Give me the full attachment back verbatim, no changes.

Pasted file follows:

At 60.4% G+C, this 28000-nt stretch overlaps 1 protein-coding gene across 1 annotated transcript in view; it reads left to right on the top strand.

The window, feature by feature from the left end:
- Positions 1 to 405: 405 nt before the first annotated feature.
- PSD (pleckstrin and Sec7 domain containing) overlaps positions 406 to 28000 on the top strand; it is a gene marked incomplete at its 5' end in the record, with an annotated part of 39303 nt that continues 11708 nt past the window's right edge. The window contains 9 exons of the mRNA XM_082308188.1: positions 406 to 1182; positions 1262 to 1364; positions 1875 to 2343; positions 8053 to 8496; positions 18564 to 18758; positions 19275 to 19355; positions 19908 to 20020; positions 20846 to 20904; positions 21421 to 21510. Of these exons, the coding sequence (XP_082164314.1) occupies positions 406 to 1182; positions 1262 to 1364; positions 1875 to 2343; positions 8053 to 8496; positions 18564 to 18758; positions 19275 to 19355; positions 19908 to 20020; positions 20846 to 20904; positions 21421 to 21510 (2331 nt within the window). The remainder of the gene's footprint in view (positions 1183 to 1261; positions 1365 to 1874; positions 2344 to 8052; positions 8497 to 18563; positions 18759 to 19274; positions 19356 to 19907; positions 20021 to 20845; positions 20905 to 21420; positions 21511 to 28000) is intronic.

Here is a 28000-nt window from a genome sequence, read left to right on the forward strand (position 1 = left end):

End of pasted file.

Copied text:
At 60.4% G+C, this 28000-nt stretch overlaps 1 protein-coding gene across 1 annotated transcript in view; it reads left to right on the top strand.

The window, feature by feature from the left end:
- Positions 1 to 405: 405 nt before the first annotated feature.
- PSD (pleckstrin and Sec7 domain containing) overlaps positions 406 to 28000 on the top strand; it is a gene marked incomplete at its 5' end in the record, with an annotated part of 39303 nt that continues 11708 nt past the window's right edge. The window contains 9 exons of the mRNA XM_082308188.1: positions 406 to 1182; positions 1262 to 1364; positions 1875 to 2343; positions 8053 to 8496; positions 18564 to 18758; positions 19275 to 19355; positions 19908 to 20020; positions 20846 to 20904; positions 21421 to 21510. Of these exons, the coding sequence (XP_082164314.1) occupies positions 406 to 1182; positions 1262 to 1364; positions 1875 to 2343; positions 8053 to 8496; positions 18564 to 18758; positions 19275 to 19355; positions 19908 to 20020; positions 20846 to 20904; positions 21421 to 21510 (2331 nt within the window). The remainder of the gene's footprint in view (positions 1183 to 1261; positions 1365 to 1874; positions 2344 to 8052; positions 8497 to 18563; positions 18759 to 19274; positions 19356 to 19907; positions 20021 to 20845; positions 20905 to 21420; positions 21511 to 28000) is intronic.

Here is a 28000-nt window from a genome sequence, read left to right on the forward strand (position 1 = left end):